Paula’s frantic preparations, and the dress she wears, are out of all proportion to the event. Once more shows how she is still living in an idealized southern past, in which invitations for young ladies keep pouring in and there were parties all over the Delta: “Evenings, dances!—Afternoons, long, long rides! Picnics—lovely!—So lovely, that country in May.—All lacy, with dogwood, literally flooded with jonquils!”

Charlie is a sharp contrast to the other three characters. Just as he arrives, Paula says in frustration to Lydia, “Why can’t you and your brother be normal people?” Charlie is one of those normal people. He has found that real life is much harder than being in high school, where he was outstanding, and in six years he has not advanced very far in life. But he is ambitious, and ready to take his place in the American mainstream (unlike any of the marginalized Law family). His chosen interest is radio engineering and television—the industries of the future, and his evening classes in public speaking make it clear that he believes in the American Dream. He believes that if you work hard and study, you can get ahead, which is an ethos that Paula has earlier tried to instill in Arnold, without any success. Charlie is therefore attuned to the society in which he lives, but Paula, Lydia and Arnold are all, in their different ways, people who do not fit in.

Scene 7
Half an hour later, dinner is just being finished. Lydia is still huddled on the sofa.
The lights go out. Paula lights candles while Charlie checks on the fuses, which are all intact. Paula asks Arnold about the bill, and it soon transpires that he did not pay it.
Paula tells Charlie to go and keep Lydia company while she and Arnold wash the dishes. Charlie takes the candelabra and some wine with him, and talks to Lydia in a gentle, humorous way, to help her overcome her shyness. He tells her about the Rolling Stones Concert he saw in Columbia, South Carolina the previous summer. He is excited about their new album.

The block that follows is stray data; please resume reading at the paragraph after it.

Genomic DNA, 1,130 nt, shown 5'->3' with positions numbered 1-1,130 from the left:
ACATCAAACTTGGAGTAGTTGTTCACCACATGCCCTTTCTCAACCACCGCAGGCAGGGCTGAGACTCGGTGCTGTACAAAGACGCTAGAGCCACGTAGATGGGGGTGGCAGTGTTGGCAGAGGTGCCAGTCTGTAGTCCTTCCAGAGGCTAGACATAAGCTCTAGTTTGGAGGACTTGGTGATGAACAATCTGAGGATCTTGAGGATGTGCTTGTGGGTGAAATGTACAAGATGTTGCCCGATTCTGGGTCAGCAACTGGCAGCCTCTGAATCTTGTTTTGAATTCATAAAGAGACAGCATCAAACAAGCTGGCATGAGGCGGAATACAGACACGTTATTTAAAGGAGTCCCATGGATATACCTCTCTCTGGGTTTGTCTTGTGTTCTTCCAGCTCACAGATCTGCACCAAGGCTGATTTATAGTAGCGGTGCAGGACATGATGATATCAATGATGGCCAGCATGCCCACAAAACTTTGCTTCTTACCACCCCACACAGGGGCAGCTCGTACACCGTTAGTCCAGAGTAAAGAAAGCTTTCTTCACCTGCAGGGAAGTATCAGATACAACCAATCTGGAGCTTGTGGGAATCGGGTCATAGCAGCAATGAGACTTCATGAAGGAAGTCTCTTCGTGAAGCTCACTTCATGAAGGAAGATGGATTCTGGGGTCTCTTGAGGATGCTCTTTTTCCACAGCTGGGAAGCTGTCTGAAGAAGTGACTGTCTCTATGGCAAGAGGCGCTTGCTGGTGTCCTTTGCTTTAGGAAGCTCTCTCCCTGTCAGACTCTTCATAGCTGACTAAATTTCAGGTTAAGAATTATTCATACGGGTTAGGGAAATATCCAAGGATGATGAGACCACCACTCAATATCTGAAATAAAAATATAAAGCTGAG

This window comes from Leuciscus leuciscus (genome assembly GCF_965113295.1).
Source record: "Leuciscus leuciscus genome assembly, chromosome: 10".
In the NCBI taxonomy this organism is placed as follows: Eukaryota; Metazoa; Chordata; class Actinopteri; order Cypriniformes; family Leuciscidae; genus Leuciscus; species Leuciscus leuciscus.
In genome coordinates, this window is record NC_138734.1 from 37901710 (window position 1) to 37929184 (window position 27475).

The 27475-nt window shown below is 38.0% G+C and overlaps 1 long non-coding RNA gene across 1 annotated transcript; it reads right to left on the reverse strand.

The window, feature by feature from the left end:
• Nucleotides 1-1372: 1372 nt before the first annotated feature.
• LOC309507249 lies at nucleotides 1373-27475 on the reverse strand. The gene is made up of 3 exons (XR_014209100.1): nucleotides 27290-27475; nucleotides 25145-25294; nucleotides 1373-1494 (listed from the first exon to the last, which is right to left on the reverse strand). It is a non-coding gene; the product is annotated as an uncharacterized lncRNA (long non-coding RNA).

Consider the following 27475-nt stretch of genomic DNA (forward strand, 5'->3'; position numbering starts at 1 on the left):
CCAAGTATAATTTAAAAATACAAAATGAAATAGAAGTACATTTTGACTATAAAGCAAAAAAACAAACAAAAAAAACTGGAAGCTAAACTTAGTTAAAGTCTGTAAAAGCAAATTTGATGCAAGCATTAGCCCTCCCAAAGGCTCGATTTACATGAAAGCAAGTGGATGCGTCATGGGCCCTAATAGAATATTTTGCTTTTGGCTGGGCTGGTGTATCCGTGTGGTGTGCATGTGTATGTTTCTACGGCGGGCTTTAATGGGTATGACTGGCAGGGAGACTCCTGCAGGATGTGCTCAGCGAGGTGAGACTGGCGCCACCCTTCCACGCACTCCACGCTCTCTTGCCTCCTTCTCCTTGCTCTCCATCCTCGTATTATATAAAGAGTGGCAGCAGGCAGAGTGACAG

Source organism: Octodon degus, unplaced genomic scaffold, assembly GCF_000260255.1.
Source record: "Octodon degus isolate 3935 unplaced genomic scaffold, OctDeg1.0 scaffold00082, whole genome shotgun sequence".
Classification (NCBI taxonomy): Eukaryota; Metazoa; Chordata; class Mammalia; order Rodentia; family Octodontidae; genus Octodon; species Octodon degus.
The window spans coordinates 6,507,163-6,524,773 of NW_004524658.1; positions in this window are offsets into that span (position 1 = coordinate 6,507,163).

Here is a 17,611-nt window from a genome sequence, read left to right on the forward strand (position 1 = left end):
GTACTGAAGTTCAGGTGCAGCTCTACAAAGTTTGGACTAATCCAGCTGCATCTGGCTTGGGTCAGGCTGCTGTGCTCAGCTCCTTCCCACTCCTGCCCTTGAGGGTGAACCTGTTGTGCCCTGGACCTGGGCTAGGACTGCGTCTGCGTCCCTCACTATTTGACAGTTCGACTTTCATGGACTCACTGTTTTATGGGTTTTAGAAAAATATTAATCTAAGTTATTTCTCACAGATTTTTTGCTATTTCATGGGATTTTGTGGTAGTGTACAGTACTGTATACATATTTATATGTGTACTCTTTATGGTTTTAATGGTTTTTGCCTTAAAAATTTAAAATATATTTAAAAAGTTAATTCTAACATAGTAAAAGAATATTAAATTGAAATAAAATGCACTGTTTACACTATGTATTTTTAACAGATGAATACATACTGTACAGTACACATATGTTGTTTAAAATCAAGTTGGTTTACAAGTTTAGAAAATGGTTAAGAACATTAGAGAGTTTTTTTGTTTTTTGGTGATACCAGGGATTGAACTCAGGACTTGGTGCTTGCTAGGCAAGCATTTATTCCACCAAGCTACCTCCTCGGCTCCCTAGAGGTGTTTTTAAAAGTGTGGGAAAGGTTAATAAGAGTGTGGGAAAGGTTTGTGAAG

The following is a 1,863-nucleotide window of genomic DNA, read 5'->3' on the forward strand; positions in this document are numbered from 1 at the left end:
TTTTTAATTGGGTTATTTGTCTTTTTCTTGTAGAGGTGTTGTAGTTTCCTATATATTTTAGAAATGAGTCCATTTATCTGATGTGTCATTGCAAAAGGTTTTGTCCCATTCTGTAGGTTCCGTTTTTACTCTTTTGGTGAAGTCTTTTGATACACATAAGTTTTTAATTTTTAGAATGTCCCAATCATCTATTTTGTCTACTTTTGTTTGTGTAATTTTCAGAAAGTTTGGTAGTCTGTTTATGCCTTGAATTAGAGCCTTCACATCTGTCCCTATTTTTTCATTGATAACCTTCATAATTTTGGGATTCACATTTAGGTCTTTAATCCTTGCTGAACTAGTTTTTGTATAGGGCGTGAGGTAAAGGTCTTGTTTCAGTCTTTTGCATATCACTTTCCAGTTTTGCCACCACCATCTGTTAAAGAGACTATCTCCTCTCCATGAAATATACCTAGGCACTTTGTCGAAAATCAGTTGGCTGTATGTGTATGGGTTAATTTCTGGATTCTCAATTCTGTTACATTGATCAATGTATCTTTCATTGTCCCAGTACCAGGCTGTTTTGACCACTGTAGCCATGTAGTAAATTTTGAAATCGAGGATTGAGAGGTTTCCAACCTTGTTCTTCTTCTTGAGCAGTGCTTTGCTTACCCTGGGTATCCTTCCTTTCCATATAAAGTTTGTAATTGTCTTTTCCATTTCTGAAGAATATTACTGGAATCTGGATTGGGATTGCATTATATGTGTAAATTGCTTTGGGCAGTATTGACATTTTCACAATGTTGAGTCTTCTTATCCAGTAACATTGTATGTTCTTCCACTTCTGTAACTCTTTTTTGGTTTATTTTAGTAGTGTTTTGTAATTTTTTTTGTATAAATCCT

Lydia asks him whether he has kept up with his singing. Charlie is surprised at her inquiry, and Lydia supposes he does not remember her. He replies that he remembers her from somewhere, and when she responds with the nickname he gave her, Blue Roses, he remembers who she is. Charlie wonders why she didn’t say something when he arrived, but she says she was too surprised.

They recall a choral singing class they took together, and Charlie remembers that she always came in late. She explains that that was because of the leg brace she wore, but Charlie says he never noticed it. When Lydia confesses that she never had much luck making friends, Charlie tries to help her overcome her shyness, telling her that people are not so dreadful when you get to know them.

He recalls how in high school there was a write-up about him in the yearbook that said he was bound to succeed in anything he went into. Lydia produces the book, and points to a photo of Charlie performing in an operetta. She tells him she went to all three performances and wanted to ask him to autograph her program, but his own friends always surrounded him. Charlie signs the yearbook for her with a flourish. Lydia then finds out from him that he never married the girl the yearbook says he was engaged to.

Charlie inquires about what she has been doing since high school, and she confesses to dropping out of the University of Memphis and going to work for her older brother. She doesn’t do much else, she says, and tells him about her collection of glass animals.

Charlie says that her problem is that she has an inferiority complex. She lacks confidence in herself as a person. He advises her to think of herself as superior in some way. Everyone excels in something, he says; you just have to discover what it is. Then he talks about his interest in nano-engineering and how he believes in the future of micro-technology. He is already making the right connections so he can get into this new industry.

After he asks her whether there is something, she takes more interest in than anything else, she shows him her glass collection, and gives him a glass unicorn to hold.
Charlie invites her to dance, and overcomes her objection that she has never danced in her life. As he swings her around the floor, they bump into the table, and the unicorn falls off and breaks. Charlie is very apologetic, but Lydia says it doesn’t matter.

Charlie tells her that she is different from anyone else he knows. He asks her whether anyone has ever told her she is pretty, and says he wishes she were his sister; he would teach her to have confidence in herself. He then takes her hand and kisses her on the mouth.